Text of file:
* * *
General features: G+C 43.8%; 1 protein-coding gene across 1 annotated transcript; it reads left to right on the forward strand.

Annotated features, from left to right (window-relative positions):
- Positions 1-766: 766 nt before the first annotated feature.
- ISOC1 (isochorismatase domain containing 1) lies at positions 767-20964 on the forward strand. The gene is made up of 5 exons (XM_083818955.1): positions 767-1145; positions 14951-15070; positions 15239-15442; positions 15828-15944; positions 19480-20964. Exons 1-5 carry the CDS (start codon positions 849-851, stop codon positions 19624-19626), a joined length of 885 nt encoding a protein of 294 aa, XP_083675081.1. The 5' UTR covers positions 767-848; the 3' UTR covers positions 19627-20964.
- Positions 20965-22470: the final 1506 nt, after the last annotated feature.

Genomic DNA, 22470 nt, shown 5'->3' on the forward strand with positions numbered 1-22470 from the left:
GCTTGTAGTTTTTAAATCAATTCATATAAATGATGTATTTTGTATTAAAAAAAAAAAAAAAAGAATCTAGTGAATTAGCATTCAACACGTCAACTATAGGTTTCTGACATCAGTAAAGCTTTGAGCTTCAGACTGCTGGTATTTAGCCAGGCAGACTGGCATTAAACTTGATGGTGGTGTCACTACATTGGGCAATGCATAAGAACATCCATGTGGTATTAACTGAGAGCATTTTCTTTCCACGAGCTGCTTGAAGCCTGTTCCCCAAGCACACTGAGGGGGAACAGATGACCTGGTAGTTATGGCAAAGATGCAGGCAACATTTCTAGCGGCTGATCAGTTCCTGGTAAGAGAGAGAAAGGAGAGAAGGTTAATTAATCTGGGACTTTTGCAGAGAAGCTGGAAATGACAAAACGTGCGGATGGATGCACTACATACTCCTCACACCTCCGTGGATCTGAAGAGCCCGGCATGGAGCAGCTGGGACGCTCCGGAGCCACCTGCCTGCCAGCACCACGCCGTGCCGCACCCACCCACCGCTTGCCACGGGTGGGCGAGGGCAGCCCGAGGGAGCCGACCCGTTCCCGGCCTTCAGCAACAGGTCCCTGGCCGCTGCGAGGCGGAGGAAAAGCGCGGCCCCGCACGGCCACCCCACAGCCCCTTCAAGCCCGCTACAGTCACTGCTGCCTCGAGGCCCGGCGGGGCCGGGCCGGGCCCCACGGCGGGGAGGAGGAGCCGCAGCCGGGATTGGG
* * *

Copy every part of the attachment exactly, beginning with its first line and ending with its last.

General features: G+C 43.8%; 1 protein-coding gene across 1 annotated transcript; it reads left to right on the forward strand.

Annotated features, from left to right (window-relative positions):
- Positions 1-766: 766 nt before the first annotated feature.
- ISOC1 (isochorismatase domain containing 1) lies at positions 767-20964 on the forward strand. The gene is made up of 5 exons (XM_083818955.1): positions 767-1145; positions 14951-15070; positions 15239-15442; positions 15828-15944; positions 19480-20964. Exons 1-5 carry the CDS (start codon positions 849-851, stop codon positions 19624-19626), a joined length of 885 nt encoding a protein of 294 aa, XP_083675081.1. The 5' UTR covers positions 767-848; the 3' UTR covers positions 19627-20964.
- Positions 20965-22470: the final 1506 nt, after the last annotated feature.

Genomic DNA, 22470 nt, shown 5'->3' on the forward strand with positions numbered 1-22470 from the left:
GCTTGTAGTTTTTAAATCAATTCATATAAATGATGTATTTTGTATTAAAAAAAAAAAAAAAAGAATCTAGTGAATTAGCATTCAACACGTCAACTATAGGTTTCTGACATCAGTAAAGCTTTGAGCTTCAGACTGCTGGTATTTAGCCAGGCAGACTGGCATTAAACTTGATGGTGGTGTCACTACATTGGGCAATGCATAAGAACATCCATGTGGTATTAACTGAGAGCATTTTCTTTCCACGAGCTGCTTGAAGCCTGTTCCCCAAGCACACTGAGGGGGAACAGATGACCTGGTAGTTATGGCAAAGATGCAGGCAACATTTCTAGCGGCTGATCAGTTCCTGGTAAGAGAGAGAAAGGAGAGAAGGTTAATTAATCTGGGACTTTTGCAGAGAAGCTGGAAATGACAAAACGTGCGGATGGATGCACTACATACTCCTCACACCTCCGTGGATCTGAAGAGCCCGGCATGGAGCAGCTGGGACGCTCCGGAGCCACCTGCCTGCCAGCACCACGCCGTGCCGCACCCACCCACCGCTTGCCACGGGTGGGCGAGGGCAGCCCGAGGGAGCCGACCCGTTCCCGGCCTTCAGCAACAGGTCCCTGGCCGCTGCGAGGCGGAGGAAAAGCGCGGCCCCGCACGGCCACCCCACAGCCCCTTCAAGCCCGCTACAGTCACTGCTGCCTCGAGGCCCGGCGGGGCCGGGCCGGGCCCCACGGCGGGGAGGAGGAGCCGCAGCCGGGATTGGG